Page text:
Second cruise ship in 5 months experiences generator fire, blackout off coast of Mexico

Jun 26, 2012 01:56 PM

For the second time in just five months, a cruise ship loaded with passengers has experienced a blackout off the coast of Mexico. The incidents, both of which involved generator fires, may prompt marine engineers to rethink redundancies inside ships' engine rooms.

Ocean Star Pacific, on only its fifth day of service with a new owner, lost power and went adrift with 748 people aboard April 15 near Huatulco, Mexico.

The incident follows the November 2010 power failure aboard Carnival Splendor along the Mexican Riviera. In that emergency, 4,466 people were stranded while U.S. Navy and Coast Guard vessels delivered rations and bottled water.

Both vessel operators were very fortunate that weather conditions were favorable and aid was nearby, said Clark Dodge, a passenger vessel safety consultant. Combined with another threat, a full power loss could seriously endanger passengers. He said the industry will need to do some soul-searching and re-evaluate backup systems.

"Thou shalt never put the ship in the dark and dead in the water," Dodge said. "One freak accident is one thing. But if it's happening more than once, that's telling you that it's a bigger problem than just one ship."

The Ocean Star Pacific fire broke out in an engine room while the 637-foot ship was just six miles from Huatulco. The Oaxaca Civil Protection Agency said the generator fire was controlled quickly, and no one was injured. Passenger catamarans and port tenders evacuated the passengers and delivered them ashore.

In a statement, Ocean Star Cruises confirmed the generator fire and said the engines could not be restarted. The cruise line didn't reply to a request for an interview.

Both Carnival Splendor and Ocean Star Pacific are Panamanian-flagged. Unlike the Carnival Corp. ship, which was only 2 years old when it caught fire in November, Ocean Star Pacific was built in 1971. It was originally called Nordic Prince and was constructed for the Royal Caribbean fleet. In 1995, it was renamed Carousel for the now-defunct Sun Cruises. Under various operators between 1995 and 2010, it carried the name Aquamarine and Arielle.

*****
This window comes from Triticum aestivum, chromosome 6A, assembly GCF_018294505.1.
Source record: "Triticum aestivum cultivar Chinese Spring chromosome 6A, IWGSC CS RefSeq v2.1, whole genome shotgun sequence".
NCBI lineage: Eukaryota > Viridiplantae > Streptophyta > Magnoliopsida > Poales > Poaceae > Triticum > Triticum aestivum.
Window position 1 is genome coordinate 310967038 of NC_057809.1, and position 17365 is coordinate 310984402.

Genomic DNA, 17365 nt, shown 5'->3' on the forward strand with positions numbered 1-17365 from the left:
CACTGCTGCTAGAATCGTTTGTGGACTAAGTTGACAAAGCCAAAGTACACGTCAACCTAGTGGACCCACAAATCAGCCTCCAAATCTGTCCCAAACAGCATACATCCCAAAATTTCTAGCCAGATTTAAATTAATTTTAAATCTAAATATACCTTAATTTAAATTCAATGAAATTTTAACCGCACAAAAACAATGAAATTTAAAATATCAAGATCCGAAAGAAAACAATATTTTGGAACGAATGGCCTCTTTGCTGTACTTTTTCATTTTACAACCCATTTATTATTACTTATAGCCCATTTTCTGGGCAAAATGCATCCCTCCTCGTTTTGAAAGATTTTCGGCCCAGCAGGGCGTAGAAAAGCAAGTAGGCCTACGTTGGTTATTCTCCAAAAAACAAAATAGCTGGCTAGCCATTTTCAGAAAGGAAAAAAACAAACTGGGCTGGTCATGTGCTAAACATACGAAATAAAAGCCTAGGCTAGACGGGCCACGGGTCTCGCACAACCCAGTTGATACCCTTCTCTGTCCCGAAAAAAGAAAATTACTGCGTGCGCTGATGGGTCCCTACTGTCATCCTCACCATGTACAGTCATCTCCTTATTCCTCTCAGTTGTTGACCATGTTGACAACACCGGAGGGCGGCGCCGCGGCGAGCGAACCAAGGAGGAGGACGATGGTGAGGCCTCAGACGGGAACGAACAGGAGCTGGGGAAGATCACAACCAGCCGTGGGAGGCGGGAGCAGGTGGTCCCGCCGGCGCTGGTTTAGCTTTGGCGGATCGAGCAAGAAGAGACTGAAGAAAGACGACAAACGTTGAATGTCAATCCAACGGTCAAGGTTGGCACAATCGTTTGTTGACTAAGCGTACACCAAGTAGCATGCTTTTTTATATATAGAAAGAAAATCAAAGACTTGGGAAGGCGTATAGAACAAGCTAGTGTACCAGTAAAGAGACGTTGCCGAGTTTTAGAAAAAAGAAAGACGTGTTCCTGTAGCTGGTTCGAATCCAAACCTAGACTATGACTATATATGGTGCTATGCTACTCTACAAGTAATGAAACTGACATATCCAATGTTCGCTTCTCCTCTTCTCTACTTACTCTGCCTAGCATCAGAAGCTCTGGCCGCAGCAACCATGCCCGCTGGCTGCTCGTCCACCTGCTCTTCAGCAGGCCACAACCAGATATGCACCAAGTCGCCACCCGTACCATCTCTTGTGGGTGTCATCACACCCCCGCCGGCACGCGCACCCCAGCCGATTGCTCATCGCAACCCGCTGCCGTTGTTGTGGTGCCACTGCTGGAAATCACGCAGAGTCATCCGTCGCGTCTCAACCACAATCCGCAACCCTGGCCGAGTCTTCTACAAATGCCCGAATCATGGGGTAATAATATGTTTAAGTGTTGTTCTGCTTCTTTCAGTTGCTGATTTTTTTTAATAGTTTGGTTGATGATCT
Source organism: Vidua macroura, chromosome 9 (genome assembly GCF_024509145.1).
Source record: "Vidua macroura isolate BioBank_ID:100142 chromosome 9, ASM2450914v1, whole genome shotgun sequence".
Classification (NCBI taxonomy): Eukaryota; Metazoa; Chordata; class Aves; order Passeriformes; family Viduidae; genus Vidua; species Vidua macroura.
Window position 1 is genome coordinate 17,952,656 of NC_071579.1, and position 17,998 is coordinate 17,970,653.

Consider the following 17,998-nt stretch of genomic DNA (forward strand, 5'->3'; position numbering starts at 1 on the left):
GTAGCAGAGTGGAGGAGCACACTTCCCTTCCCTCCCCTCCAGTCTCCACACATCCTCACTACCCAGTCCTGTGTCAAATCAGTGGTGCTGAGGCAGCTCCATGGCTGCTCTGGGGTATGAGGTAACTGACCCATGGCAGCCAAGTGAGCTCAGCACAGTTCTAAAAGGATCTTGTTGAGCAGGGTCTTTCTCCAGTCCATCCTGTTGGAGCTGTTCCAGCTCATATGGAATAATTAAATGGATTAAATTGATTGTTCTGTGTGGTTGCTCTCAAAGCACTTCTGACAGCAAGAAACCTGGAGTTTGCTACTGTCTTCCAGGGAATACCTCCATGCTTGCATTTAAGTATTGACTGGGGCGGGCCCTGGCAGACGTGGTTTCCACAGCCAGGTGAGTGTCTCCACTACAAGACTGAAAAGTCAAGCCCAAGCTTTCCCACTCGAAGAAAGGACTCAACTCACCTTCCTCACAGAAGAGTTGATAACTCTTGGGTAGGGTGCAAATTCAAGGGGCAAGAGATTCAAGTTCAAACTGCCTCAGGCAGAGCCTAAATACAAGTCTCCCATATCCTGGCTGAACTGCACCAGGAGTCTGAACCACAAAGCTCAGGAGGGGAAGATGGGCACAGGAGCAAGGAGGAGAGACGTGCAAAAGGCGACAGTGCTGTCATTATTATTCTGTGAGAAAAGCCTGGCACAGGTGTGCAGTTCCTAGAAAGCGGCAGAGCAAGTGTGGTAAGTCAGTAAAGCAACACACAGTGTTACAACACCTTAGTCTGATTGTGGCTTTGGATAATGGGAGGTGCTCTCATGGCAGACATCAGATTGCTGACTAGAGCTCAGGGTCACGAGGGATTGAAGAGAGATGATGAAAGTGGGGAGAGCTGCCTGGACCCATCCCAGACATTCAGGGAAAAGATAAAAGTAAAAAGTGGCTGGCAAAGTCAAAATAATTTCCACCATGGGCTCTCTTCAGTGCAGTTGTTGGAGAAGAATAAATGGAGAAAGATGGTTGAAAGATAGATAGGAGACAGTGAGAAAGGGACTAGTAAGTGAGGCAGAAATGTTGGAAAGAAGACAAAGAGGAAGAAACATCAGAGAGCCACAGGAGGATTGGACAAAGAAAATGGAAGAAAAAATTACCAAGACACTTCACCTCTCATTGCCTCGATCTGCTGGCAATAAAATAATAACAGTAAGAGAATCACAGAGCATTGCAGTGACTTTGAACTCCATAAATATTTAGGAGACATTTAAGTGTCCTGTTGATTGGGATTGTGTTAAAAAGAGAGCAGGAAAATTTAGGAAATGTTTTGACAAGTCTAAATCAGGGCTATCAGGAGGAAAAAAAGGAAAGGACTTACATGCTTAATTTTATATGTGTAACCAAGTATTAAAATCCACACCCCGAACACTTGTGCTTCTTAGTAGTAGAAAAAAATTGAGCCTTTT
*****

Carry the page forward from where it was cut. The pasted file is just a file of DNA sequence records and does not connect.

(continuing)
Startup Mexico-based cruise operator Ocean Star Cruises acquired the ship in December 2010, and it underwent a multimillion-dollar refit in March 2011 at the AMK yard in Curacao. The vessel entered service April 10, with an itinerary including Acapulco and Manzanillo.

The Panama Maritime Authority and the Mexican Navy, which responds to and sometimes investigates maritime casualties, didn't reply to requests for comment on the April casualty.

Industry organizations may be reluctant to act before investigative reports are published that detail exactly what caused the casualties, Dodge said.

In the Carnival Splendor case, investigators were probing whether electrical wiring from each of the two supposedly redundant and isolated engine rooms ran through the aft engine room, where the generator fire burned. U.S. Coast Guard safety alerts to the industry said the ship's fixed CO2 firefighting system didn't operate correctly due to numerous leaks and component failures. The alerts warned the industry to maintain its firefighting systems properly.

Historically, cruise operators emphasized the need to keep the electric power flowing to passenger amenities, such as the restaurants and nightclubs, and revenue-generators, especially casinos, said Dodge, a former chief engineer who has not been involved with Carnival Splendor or Ocean Star Pacific. It may be difficult for the engineers to admit that blackout prevention didn't get the attention it deserved.

"Ships of a certain size or class were built under the same set of plans," he said. "Nobody wants to step forward and say, 'Hey, there is a major bug in this design,' and crews would be chastised severely from upper management if they said there was a flaw in the design."

Dodge predicts the recent blackouts will prompt the industry to redouble its emphasis on engine-room safety, including the redundant systems to prevent a total power loss.

"It needs to be looked at for the safety of the passengers," said Dodge, whose consultancy is based in Hawaii. "This could be turned into a team effort to resolve it. We could start something that makes those companies re-evaluate what they are doing and consider refurbishment."

Ocean Star Pacific was towed to Salina Cruz, Mexico, for repairs. The cruise line had announced that it would return to service in May, but by July it still had not.

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